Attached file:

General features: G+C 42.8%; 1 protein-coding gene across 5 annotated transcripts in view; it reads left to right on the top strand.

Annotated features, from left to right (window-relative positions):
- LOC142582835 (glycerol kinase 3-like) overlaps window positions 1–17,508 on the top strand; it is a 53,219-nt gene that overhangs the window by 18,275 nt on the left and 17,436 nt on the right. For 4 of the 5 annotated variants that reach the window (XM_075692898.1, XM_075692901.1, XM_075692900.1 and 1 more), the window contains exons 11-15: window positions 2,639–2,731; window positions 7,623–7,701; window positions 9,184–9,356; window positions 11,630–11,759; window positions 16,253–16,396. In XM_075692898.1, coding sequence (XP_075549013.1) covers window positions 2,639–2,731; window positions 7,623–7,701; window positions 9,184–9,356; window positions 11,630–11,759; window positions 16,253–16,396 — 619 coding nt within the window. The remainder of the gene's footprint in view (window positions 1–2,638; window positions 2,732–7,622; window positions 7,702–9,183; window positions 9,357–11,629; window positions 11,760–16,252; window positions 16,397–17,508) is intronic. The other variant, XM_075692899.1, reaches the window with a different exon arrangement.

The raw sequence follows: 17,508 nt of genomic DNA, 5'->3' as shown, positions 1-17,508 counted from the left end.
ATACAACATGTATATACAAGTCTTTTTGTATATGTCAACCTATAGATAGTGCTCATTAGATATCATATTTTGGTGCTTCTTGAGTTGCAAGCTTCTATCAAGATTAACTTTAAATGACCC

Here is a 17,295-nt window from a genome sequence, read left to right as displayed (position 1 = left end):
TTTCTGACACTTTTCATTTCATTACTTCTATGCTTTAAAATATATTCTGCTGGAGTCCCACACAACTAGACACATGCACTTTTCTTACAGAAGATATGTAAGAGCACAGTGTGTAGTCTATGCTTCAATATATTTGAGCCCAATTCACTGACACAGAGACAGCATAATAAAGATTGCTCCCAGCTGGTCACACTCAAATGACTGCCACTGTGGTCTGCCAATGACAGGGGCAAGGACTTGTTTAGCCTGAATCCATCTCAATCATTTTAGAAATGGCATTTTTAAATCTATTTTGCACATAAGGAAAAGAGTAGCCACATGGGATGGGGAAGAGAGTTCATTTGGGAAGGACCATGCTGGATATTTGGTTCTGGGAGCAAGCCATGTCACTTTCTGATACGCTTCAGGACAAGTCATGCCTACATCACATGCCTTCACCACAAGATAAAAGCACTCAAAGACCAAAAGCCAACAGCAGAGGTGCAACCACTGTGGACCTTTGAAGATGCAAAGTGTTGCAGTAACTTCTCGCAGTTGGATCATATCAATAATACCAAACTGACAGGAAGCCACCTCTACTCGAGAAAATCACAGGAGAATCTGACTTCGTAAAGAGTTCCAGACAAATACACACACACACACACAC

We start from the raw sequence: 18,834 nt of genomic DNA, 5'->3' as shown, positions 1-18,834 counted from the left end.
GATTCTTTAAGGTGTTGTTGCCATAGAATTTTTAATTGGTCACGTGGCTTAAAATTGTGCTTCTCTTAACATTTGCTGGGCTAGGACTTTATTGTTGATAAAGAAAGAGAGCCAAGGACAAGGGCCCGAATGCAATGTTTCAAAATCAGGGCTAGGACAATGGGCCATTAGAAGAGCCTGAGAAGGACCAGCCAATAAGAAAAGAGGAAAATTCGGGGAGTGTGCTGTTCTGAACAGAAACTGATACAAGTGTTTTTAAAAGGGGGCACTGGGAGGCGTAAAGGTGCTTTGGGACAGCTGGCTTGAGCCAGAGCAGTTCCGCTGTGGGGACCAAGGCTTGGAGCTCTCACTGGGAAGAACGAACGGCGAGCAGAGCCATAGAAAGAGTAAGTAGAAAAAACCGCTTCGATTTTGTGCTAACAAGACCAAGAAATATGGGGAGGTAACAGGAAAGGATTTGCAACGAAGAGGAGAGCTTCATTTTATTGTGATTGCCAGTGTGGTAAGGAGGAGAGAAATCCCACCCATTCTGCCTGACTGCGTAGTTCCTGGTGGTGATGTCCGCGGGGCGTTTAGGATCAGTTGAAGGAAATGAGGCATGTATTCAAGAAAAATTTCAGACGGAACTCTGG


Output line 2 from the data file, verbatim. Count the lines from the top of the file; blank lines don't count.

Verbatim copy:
Annotated features, from left to right (window-relative positions):